>>
>>
>> ** You do me one and go drop dead
>>
>> Nothing in some stupid user manual has any bearing on the FACTS of
>> the matter.

>
> I see. Canon's manual lies and there is no such indicator.



** What it REALLY indicates is another matter - fool.



...... Phil



 
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John Doe
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      12-08-2008
ASAAR <(E-Mail Removed)> wrote:

> John Doe wrote:


>> Name a camera that automatically detects whether you are using
>> disposables or rechargeables.


No answer, as expected.

Without being told, a camera cannot tell the difference between
disposables and rechargeables. That is exactly the point I was
making many messages above before Jack know-it-all butted into the
conversation.
 
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David J Taylor
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      12-08-2008
John Doe wrote:
[]
> Without being told, a camera cannot tell the difference between
> disposables and rechargeables. That is exactly the point I was
> making many messages above before Jack know-it-all butted into the
> conversation.


What about if the camera measured /both/ the voltage and the internal
resistance? Could it possibly make a good guess?

David

 
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Mark Thomas
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      12-08-2008
David J Taylor wrote:
> John Doe wrote:
> []
>> Without being told, a camera cannot tell the difference between
>> disposables and rechargeables. That is exactly the point I was
>> making many messages above before Jack know-it-all butted into the
>> conversation.

>
> What about if the camera measured /both/ the voltage and the internal
> resistance? Could it possibly make a good guess?
>
> David


Sony does this rather well with its chipped 'InfoLithium' batteries. I
was most impressed with the ones I used (in the f717 and f82, as they
gave very sensible estimates of remaining usage time - neither
optimistic nor pessimistic.

Perhaps you can do it with Lithium Ion, but not NiMh? The fact that
very few other people offer this feature would suggest that it is
difficult to implement (understandable in the case of AA's, where the
camera has no easy way of knowing the chemical formulation, capacity or
design characteristics).
 
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lens
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      12-13-2008
This thread has somewhat degenerated, but I would like to respond to
the OP. The newer hybrid NiMH cells (I like Sanyo Eneloop) transform
AA NiMHs from being completely useless to being an almost universal
replacement for alkalines. I have not purchased an AA alkaline cell in
almost a year since converting to Eneloops. With older NiMH, you would
charge them up, and then when it was time to use them they'd be dead.
Also, no one mentions that this subjects ordinary NiMH cells to many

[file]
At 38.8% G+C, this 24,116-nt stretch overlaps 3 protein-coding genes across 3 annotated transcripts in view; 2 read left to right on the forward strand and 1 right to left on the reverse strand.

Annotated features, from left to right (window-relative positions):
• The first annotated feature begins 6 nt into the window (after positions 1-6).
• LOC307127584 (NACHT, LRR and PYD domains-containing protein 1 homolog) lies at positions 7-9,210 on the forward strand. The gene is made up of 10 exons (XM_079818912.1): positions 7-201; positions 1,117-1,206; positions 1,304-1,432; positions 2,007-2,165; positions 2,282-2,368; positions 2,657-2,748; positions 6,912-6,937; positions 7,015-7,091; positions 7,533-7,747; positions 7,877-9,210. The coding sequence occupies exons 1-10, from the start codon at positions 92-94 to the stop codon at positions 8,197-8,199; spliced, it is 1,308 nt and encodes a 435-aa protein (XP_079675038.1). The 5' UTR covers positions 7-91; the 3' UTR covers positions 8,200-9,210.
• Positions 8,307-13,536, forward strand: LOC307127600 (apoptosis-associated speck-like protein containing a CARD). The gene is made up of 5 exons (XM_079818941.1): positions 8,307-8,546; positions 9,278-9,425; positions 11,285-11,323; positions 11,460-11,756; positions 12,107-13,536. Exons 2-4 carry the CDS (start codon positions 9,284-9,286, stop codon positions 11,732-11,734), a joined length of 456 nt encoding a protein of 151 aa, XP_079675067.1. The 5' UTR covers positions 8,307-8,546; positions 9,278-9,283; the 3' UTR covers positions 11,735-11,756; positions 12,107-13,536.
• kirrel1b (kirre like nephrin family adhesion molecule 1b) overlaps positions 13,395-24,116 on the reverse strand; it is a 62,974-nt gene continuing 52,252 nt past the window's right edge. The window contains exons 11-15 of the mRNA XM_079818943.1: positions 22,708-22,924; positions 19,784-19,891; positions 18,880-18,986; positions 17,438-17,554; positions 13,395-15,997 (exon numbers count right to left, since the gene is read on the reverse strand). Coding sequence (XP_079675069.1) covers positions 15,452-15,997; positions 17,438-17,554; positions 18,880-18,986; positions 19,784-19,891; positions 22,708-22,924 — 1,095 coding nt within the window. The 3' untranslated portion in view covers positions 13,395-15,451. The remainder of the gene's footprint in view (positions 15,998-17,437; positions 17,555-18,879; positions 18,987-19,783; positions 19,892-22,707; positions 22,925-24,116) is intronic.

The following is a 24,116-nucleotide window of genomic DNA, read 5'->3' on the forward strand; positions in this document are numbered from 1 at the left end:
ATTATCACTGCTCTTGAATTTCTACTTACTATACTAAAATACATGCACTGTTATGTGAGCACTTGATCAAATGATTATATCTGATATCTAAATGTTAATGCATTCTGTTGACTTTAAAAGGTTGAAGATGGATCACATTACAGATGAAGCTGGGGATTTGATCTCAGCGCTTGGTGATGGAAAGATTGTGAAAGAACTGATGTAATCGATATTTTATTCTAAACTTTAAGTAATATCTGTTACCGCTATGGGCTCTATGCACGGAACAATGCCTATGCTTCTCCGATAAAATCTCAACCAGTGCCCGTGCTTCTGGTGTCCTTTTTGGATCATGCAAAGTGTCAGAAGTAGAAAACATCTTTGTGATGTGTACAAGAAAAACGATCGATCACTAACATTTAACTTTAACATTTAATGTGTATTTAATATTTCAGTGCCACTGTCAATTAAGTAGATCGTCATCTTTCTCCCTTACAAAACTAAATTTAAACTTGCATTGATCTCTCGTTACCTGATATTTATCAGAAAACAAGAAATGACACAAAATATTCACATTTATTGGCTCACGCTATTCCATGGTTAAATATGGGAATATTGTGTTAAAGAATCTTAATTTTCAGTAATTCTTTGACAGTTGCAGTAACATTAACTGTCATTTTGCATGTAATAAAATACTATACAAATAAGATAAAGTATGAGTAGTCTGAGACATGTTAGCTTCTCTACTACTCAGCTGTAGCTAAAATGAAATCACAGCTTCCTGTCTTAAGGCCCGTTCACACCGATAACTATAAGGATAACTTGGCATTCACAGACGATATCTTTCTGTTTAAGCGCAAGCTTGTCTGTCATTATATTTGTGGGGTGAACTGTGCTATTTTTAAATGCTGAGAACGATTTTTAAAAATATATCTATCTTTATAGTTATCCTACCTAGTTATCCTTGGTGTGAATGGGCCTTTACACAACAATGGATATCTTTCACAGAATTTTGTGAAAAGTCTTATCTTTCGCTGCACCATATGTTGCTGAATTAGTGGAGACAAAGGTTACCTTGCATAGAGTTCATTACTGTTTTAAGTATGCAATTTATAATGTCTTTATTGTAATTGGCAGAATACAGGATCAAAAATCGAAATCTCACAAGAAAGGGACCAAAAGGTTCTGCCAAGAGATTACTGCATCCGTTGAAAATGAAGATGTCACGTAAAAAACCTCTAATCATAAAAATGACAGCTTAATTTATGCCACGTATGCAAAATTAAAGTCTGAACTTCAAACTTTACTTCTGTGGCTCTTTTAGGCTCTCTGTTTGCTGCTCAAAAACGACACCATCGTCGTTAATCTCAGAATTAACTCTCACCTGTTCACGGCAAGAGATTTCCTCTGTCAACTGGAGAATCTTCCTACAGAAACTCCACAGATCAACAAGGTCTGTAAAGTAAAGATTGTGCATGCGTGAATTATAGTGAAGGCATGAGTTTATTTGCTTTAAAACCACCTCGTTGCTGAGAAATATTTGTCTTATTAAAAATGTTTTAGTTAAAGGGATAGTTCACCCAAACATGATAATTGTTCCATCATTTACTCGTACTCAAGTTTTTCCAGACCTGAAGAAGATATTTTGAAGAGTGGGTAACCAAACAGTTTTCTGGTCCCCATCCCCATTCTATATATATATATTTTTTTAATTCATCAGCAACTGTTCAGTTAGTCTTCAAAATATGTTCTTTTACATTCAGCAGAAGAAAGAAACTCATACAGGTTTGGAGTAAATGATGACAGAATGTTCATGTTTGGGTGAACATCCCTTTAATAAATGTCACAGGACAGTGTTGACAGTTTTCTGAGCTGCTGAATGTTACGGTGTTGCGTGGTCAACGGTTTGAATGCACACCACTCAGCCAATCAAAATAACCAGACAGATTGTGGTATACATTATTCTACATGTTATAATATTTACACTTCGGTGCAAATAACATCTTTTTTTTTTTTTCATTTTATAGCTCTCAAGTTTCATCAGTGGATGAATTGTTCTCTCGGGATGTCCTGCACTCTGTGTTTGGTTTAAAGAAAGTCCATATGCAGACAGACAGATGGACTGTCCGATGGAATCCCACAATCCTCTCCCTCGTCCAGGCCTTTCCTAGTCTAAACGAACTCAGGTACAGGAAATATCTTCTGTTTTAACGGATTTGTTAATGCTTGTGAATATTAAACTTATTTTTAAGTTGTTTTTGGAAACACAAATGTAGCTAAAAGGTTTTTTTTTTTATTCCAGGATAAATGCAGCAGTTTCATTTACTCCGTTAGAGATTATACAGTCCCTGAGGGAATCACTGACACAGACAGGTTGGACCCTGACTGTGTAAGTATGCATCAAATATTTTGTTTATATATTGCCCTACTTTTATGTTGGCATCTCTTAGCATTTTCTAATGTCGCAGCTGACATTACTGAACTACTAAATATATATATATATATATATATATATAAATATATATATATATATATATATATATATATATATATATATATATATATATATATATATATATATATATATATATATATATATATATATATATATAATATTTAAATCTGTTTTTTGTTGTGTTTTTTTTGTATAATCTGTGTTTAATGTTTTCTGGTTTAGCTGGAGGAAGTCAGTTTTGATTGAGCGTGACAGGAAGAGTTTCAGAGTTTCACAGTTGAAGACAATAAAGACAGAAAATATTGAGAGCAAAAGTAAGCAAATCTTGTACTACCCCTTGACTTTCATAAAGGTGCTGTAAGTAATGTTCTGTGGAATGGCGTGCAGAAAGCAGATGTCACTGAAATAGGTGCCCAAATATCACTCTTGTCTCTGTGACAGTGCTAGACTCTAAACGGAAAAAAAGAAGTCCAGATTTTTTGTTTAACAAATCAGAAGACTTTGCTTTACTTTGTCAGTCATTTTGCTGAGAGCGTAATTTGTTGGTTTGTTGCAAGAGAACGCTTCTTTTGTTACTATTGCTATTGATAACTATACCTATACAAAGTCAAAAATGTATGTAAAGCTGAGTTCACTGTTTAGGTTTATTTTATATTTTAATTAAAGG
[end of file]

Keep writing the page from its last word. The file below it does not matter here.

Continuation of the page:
more charge cycles (recharging cells that self discharge) than they
would otherwise need, and prematurely reduces their life.

With Eneloops I have two boxes labeled "good" and "bad". I have my
family take from "good" and put the dead ones in "bad". This never
worked before, because if the cells sat in the "good" tub for a month,
they would be way down. Now they can sit for a year if necessary. I
also try like hell to standardize everything on AAs: Mini Maglites,
wall clocks, remotes, cameras, etc. It helps that the video game
controllers my kids use are AA powered. Sure, a few things might be
better suited to alkalines (like clocks and remotes) but I still use
Eneloops in them because I'd rather not buy throwaways for anything. I
may have to replace the remote batteries a bit more often than with
alkalines, but the difference is not noticeable.

Hybrid NiMH have completely transformed the utility of rechargeable
AAs for me.
 
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default
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      12-13-2008
On Sat, 13 Dec 2008 00:47:10 -0800 (PST), lens <(E-Mail Removed)>
wrote:

>This thread has somewhat degenerated, but I would like to respond to
>the OP. The newer hybrid NiMH cells (I like Sanyo Eneloop) transform
>AA NiMHs from being completely useless to being an almost universal
>replacement for alkalines. I have not purchased an AA alkaline cell in
>almost a year since converting to Eneloops. With older NiMH, you would
>charge them up, and then when it was time to use them they'd be dead.
>Also, no one mentions that this subjects ordinary NiMH cells to many
>more charge cycles (recharging cells that self discharge) than they
>would otherwise need, and prematurely reduces their life.
>
>With Eneloops I have two boxes labeled "good" and "bad". I have my
>family take from "good" and put the dead ones in "bad". This never
>worked before, because if the cells sat in the "good" tub for a month,
>they would be way down. Now they can sit for a year if necessary. I
>also try like hell to standardize everything on AAs: Mini Maglites,
>wall clocks, remotes, cameras, etc. It helps that the video game
>controllers my kids use are AA powered. Sure, a few things might be
>better suited to alkalines (like clocks and remotes) but I still use
>Eneloops in them because I'd rather not buy throwaways for anything. I
>may have to replace the remote batteries a bit more often than with
>alkalines, but the difference is not noticeable.
>
>Hybrid NiMH have completely transformed the utility of rechargeable
>AAs for me.


Thanks. The stores where I am are just starting to stock the
"precharged" NiMH batteries. My wife has already abandoned all the
rechargeable's in favor of alkaline's (which she recharges until they
leak) because they hold a charge longer.